October 13 to November 11, 2012
Step on a crack, break your mother’s back.
Step on a nail, put your father in jail.
Step in a hole, break your mother’s sugar bowl.
Step on a line, you break your mother’s spine.
Step in a ditch, your mother’s nose will itch.
Playing With Matches
I’ve been playing with matches for years. I make assemblages of multi-colored matches that I display with historical documents and photographs in a “one-room Cold War museum” called the Museum of Matches. When I work with matches I feel a sense of danger and risk, but also the imaginative excitement of a child playing with a toy. The imminent possibility of both creation and destruction is always at hand.
I take no risks with my matches, carefully painting the tips with acrylic paint and sealing them under Plexiglass. Recently, I invited an artist to contribute an exquisite sphere of multi-colored matches to my museum, fabricated with old dual-tone pre-safety matches ordered on Ebay. Weeks later, the beautiful, will o’ the wisp (translated from Latin as “foolish fire”) rolled along a wall and self-ignited, setting off an enormous explosion of flame that engulfed my museum. The experience, though traumatic, was strangely freeing.
There’s a lot of focus on “safe toys” for children these days. Rubber mats are placed under jungle gyms. Warning labels abound. We are a “no risk” society, keeping death and destruction always at bay. Yet, in order to achieve this, we make weapons as available as toys, and we guard our shores with a nuclear arsenal that could destroy worlds.
Ironically, the things that should be “dangerous” in our culture because they can effect the most dramatic change, are also reduced to toys. The most revolutionary art looks like a play thing when hung in our mega-museums, as if its power had been leached out of it. Perhaps today the term “dangerous toys” could be a euphemism for art that inspires, that has meaning, that challenges?
Debra Regh and Raymond E. Mingst’s “games” suggest the danger and real risk that underlies our culture of “safety.” Neal Anthony Pitak’s intaglio prints are a perfect medium to express the violence behind children’s “war games.” Heather Molin’s sketches describe teenagers stupefied in front of a computer and television, a ubiquitous contemporary “toy.” Douglas Newton’s “mood scape” of toy airplanes expresses our culture’s underpinnings of danger. Zoe Bellot’s music box, playing “How Sweet it is,” evokes the melancholy and fear behind our obsession with entertainment. Margaret Roleke’s amorphous pink forms comprised of toy soldiers navigate the line between beauty and danger. Anthony Heinz May’s toys and games, “rearrangements of nature,” grapple with the dangerous impasse between nature and technology. Arthur Bruso’s humorous “lions” describe the primal fear stretching back millennia, expressed in our best children’s toys. Aaron Beebe’s ode to the artist Sigrid Sarda suggests that her disquieting sculptures are “dangerous toys” that challenge, disturb, and effect change. Lance Rutledge’s all-seeing doll’s eye gazes upon the debacle like a Hindu god of destruction.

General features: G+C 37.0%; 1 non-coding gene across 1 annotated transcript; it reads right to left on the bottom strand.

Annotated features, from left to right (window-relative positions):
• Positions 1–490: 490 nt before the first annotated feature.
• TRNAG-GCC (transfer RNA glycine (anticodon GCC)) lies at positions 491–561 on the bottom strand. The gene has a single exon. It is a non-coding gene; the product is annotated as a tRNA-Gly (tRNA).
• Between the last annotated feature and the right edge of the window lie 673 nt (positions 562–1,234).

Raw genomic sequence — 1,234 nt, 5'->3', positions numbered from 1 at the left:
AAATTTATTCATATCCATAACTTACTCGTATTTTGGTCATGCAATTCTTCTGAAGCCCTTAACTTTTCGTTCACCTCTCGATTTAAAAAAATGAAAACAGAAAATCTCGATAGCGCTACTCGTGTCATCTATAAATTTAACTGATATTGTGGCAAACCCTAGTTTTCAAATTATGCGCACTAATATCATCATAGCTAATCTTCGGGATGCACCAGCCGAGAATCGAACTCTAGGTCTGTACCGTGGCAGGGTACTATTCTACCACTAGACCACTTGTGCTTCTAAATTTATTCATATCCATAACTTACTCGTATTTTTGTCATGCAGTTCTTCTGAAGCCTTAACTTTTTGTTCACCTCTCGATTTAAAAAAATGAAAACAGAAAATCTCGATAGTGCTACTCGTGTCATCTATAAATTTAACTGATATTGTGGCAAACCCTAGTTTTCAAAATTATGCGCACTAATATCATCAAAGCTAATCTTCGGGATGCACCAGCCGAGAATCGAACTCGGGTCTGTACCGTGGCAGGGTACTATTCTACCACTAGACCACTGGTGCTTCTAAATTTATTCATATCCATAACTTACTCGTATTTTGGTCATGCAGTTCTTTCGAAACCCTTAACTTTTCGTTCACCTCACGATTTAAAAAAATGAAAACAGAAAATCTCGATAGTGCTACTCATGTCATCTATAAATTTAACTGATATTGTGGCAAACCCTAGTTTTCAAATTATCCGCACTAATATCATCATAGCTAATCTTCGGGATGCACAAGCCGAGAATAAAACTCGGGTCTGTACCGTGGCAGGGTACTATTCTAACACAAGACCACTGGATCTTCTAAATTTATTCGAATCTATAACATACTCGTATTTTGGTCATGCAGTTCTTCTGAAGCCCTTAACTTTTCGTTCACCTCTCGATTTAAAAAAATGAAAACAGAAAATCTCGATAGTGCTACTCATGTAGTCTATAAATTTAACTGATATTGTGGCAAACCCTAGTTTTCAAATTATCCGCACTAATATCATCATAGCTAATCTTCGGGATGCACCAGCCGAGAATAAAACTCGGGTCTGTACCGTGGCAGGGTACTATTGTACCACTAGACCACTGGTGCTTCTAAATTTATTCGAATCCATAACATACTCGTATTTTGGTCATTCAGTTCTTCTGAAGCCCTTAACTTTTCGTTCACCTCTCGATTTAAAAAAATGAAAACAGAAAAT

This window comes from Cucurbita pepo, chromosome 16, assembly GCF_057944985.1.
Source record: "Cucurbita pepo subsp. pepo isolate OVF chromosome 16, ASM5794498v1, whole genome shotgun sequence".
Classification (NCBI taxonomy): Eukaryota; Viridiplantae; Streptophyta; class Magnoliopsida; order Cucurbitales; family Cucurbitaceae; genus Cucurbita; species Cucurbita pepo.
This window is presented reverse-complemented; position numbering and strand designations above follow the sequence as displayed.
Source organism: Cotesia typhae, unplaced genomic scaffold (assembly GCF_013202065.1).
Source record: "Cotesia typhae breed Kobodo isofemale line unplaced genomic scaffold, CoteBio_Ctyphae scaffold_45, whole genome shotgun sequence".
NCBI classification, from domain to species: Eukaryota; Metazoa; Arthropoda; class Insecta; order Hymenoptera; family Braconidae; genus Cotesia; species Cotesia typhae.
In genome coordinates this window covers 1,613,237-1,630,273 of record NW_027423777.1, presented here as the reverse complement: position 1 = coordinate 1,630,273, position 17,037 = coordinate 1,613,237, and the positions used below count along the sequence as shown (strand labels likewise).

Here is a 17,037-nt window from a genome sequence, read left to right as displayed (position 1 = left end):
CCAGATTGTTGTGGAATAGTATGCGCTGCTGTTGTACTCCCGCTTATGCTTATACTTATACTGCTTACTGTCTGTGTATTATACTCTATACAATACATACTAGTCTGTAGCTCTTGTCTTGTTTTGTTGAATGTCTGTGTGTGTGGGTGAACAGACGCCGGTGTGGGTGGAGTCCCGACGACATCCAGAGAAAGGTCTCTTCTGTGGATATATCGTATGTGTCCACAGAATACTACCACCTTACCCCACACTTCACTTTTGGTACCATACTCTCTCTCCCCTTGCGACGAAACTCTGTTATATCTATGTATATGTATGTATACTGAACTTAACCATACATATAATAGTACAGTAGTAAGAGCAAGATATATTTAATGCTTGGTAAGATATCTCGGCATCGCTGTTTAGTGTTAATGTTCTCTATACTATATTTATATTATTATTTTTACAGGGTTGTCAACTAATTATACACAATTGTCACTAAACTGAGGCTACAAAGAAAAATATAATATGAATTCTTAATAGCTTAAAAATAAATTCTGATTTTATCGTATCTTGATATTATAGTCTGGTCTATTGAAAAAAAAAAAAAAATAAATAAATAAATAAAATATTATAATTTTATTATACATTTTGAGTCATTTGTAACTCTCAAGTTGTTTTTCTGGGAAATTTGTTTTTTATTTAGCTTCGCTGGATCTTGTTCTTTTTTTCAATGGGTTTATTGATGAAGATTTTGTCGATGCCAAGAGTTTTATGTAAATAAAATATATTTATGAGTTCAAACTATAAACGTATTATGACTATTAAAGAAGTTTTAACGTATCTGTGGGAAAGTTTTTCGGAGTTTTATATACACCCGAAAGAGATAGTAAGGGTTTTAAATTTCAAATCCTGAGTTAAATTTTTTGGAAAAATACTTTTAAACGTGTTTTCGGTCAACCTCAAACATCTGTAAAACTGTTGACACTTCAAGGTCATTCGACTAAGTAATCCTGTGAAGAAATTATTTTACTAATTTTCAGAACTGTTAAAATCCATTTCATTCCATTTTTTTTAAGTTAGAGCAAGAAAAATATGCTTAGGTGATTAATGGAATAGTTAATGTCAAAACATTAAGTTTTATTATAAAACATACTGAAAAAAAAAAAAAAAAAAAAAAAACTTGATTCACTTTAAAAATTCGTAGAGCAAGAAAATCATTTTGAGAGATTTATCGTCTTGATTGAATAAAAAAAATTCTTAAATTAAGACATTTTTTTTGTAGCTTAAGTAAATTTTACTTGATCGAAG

We first met Sasha Chavchavadze through her role as Founding Director of Proteus Gowanus in Brooklyn, New York, a “multi-disciplinary gallery, project space and reading room.” We’d been attending lectures and exhibitions hosted by some of their projects-in-residence and resonated to the themes. The space is a constant hive of activity and the passionate sense of creative exploration drew us in again and again. As we met more of the partners involved in particular initiatives we also discovered Ms. Chavchavadze’s own body of work as an artist.
Inspired in part by a game invented by her father, Ms. Chavchavadze “explores the Cold War, its antecedents and its legacy through visual art, documents, photographs, books, memorabilia, and publications.” Museum of Matches is her fascinating, multidisciplinary art project and it includes the book by the same name. At the start of Museum of Matches she quotes an email from her father, David Chavchavadze, “The match game was invented by me in 1940. In those days there were kitchen matches that could be lit by almost anything…. The matches represented individual soldiers and had insignia of rank. The game was played outdoors and the matches were stuck upright in the sand or dirt representing trenches or foxholes. If it was my turn I fired a BB gun at the enemy’s matches…. Matches that were knocked down were wounded and given a stripe. If a match was lit it was dead.”
The match game has served as a metaphor that courses through Ms. Chavchavadze’s artistic inquiry. We’ve been captivated by the lively interplay of media that has produced such a multi-faceted body of work and the use of matches as both game piece and artistic medium. The lurking aspect of danger within her work provoked us to ask for her perspective by curating Dangerous Toys. We were certain Ms. Chavchavadze would bring a compelling point of view and she has managed to surpass our expectations. She has presented us with an expressive and appropriately unsettling exhibition. The keenly focused collection is in turns beautiful, playful and startling.
We’re honored to have had Sasha Chavchavadze shape Dangerous Toys and thank her for much beyond this production. Thanks to the participating artists as well, without whom the show would not be possible, and to our audience who have been invigorating players in each Curious Matter project.
Raymond E. Mingst • Arthur Bruso
co-founders, Curious Matter
1 Museum of Matches by Sasha Chavchavadze,
published by Proteotypes, 116 pages, ISBN 978-0-9827234-2-5